God Eater 3 Review

Developed by Marvelous, Inc. God Eater 3 launched to a moderate reception earlier this year, continuing the ongoing saga of battling the Aragami with powerful reverse-engineered weapons known as God Arcs. With a somewhat wild and winding narrative that overpowers the enjoyable gameplay, the title has finally made its way onto the Nintendo Switch, letting you save the world in ruin anywhere you go, but is it worth bringing the apocalypse with you?

God Eater 3 attempts to fill the player in on what they may have missed from the previous entries, and it accomplishes this by throwing a whole lot of terminology and half-answers at your face to see what may or may not stick. It is a ton of information, but never quite enough to get a full answer for new players, and  I found myself having to look up a lot of questions I had between battles. Clearly I hadn’t played the previous games in the series, but there was still something about God Eater 3 that grabbed my interest. There are some fantastic mechanics here with fun combat to be had, yet it’s bogged down by constantly offering about three minutes worth of combat for every 10 of dialogue. This does lend itself well to the portability of the Switch, but only if you are looking for something to play in very short bouts.

As far as gameplay goes, the best analogy I have is Monster Hunter meets Devil May Cry, yet the game is very light in both respects. You’ll be able to upgrade and craft gear based on parts you devour off of fallen enemies – much in the vein of Monster Hunter – and so the more powerful foe you defeat, the better the gear/parts. It’s nice to have crafting in the game, and the further you progress the more recipes you unlock, but ultimately it could have been replaced with a basic store and had the same effect. Combat is quite reminiscent of Devil May Cry with the ability to fight in the air, hacking and slashing and pulling off interesting combos. Yet, again, it doesn’t quite have the same kick as you would hope. Targeting in combat can be quite a mess and the uninspired environments can make these short encounters on the battlefield feel repetitive in a hurry.

That’s not to say it isn’t somehow quite enjoyable. Swapping between melee and ranged weapons on the fly is a lot of fun, especially since ammo is recharged with melee attacks. Even the shields look cool as they attach to your weapon in unique and interesting ways. The slick design of the God Arcs – combining the mechanical with the biological – look fantastic and feel awesome with a nice variety of weapon styles that accommodate whatever your playstyle may be. The level design, however, does not benefit from the same attention to detail. The setting for the game is interesting, but its presentation feels last gen.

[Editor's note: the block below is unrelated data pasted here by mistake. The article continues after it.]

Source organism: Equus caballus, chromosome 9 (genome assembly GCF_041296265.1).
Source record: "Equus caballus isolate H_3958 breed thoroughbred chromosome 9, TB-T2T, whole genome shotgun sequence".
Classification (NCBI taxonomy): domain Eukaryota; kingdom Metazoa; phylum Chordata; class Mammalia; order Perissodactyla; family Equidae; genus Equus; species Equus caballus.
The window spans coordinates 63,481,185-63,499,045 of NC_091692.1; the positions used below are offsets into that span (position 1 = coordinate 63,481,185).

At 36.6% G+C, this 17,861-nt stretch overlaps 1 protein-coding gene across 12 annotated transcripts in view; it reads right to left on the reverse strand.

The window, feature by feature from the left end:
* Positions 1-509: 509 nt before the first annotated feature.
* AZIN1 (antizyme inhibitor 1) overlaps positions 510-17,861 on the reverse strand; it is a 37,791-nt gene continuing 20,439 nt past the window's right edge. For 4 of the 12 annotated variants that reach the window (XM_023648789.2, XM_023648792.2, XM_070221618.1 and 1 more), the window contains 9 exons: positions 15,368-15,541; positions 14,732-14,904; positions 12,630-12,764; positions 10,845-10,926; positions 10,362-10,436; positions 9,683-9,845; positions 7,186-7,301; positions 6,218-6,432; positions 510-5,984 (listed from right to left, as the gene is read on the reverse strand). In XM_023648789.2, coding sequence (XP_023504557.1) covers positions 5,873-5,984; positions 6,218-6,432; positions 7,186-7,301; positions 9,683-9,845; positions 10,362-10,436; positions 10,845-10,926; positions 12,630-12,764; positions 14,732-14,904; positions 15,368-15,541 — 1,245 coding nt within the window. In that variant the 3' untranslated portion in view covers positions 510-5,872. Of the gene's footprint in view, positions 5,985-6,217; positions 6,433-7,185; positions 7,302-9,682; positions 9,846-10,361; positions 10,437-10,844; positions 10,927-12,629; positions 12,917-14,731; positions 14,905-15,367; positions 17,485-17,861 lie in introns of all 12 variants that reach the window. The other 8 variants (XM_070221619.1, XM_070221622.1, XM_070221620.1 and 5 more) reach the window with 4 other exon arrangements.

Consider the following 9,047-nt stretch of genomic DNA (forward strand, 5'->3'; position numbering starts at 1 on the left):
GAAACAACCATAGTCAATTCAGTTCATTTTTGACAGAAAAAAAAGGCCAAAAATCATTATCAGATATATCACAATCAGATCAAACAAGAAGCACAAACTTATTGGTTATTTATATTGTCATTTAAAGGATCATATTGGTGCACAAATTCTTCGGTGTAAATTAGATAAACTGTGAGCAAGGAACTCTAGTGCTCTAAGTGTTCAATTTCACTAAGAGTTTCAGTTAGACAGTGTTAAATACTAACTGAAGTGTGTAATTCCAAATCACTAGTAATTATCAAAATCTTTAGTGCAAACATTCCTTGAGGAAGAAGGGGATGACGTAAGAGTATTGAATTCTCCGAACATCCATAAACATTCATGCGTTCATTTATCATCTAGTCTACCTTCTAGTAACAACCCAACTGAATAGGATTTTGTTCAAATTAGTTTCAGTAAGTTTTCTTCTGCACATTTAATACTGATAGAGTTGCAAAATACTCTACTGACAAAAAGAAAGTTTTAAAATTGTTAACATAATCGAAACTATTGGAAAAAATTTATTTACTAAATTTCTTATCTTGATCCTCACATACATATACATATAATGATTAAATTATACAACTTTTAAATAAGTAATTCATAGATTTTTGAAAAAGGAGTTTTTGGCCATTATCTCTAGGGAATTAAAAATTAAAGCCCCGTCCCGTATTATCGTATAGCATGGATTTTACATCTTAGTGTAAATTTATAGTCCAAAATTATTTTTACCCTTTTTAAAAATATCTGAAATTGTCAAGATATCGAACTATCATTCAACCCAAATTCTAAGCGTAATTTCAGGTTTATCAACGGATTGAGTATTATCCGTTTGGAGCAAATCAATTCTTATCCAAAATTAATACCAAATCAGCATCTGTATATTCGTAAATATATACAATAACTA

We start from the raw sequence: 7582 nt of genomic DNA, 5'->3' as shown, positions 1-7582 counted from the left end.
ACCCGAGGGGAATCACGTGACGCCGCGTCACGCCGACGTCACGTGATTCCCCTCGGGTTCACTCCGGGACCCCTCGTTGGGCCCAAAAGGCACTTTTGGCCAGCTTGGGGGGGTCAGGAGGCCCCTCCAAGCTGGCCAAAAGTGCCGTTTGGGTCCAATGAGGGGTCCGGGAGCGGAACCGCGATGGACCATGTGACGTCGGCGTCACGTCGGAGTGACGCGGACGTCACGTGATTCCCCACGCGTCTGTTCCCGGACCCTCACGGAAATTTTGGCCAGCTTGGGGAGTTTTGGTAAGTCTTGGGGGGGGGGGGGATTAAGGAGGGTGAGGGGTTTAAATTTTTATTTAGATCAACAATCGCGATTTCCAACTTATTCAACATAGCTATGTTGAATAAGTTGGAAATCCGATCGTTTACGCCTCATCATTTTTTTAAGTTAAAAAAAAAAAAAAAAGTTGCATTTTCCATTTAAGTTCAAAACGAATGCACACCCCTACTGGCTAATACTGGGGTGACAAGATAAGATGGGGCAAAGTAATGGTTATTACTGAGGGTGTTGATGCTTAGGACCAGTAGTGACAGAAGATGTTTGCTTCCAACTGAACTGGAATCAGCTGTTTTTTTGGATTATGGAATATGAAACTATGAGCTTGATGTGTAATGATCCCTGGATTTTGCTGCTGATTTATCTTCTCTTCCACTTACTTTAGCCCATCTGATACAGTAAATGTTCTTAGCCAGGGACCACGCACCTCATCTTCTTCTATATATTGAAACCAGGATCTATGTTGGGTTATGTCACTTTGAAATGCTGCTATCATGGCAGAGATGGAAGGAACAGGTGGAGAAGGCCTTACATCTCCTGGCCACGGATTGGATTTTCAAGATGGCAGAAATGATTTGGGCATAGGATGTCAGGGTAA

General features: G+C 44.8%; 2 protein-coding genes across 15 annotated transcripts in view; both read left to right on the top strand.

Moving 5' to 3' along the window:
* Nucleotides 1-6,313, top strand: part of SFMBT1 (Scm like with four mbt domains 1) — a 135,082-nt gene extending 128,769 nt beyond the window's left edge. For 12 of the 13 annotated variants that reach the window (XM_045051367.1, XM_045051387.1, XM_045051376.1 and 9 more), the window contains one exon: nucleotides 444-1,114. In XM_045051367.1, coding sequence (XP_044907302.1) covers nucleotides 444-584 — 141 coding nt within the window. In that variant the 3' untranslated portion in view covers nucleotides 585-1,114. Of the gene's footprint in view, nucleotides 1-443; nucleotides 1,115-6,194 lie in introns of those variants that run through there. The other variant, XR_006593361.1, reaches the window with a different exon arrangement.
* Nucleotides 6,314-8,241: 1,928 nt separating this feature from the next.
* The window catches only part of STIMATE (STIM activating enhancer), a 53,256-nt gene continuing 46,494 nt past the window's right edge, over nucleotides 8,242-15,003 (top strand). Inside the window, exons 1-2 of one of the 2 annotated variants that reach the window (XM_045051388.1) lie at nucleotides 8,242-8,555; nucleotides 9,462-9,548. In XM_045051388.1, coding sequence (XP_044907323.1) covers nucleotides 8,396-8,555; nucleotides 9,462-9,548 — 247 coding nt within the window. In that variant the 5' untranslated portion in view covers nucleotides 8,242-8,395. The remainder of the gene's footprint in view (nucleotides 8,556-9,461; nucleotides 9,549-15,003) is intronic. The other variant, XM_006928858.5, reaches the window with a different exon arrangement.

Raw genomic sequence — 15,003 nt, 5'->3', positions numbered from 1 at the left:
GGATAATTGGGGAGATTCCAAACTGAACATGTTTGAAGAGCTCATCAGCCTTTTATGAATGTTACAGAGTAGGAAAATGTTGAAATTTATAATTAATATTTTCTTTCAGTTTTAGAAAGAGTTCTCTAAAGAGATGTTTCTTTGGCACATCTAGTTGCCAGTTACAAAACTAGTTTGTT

I was apprehensive at the control scheme using the Joy-Cons, as games which have a slightly more complicated layout can be just a little more difficult with those tiny controls. The game itself handles easily enough from a mechanical aspect whether docked or in handheld mode, but it is over-complicated and does not feel intuitive in the slightest. I can’t tell you how many times I intended to do something like raise my shield or check my inventory and managed to use a healing potion instead. I mean, cool, I needed it, but even the on-screen prompts didn’t help. I feel like if I had previous experience in the series than this would all have been a breeze, but coming in as a newcomer wanting a fast paced, post-apocalyptic hack and slash, I was instead met with a confusing yet formulaic coming-of-age story about teenagers with powers overcoming adversity and saving the day. I had hoped for more out of this game – that’s not to say it isn’t a nice palette cleanse between more flushed out titles – but I don’t feel there is enough of a draw to make me want more of this played out story.

God Eater 3

God Eater 3 is a middling experience of ideas and gameplay that paradoxically work and don’t work. It can be a lot of fun and it can be a slog of dialogue. It can be an intense firefight and epic battle, but only last less than a minute before returning to base. Somewhere beneath the tangled web of ideas lies a wonderful game but for now, in its current state, it’s a serviceable experience to pass the time on the go if you ignore the narrative and stick to the hack and slash chaos. I had hoped for more out of the level design and overall presentation but sadly it feels like something from the late PS3 era. Hopefully Marvelous will learn from this experience to make God Eater 4 everything we could ever want in the end times.

**Nintendo Switch code provided by the publisher**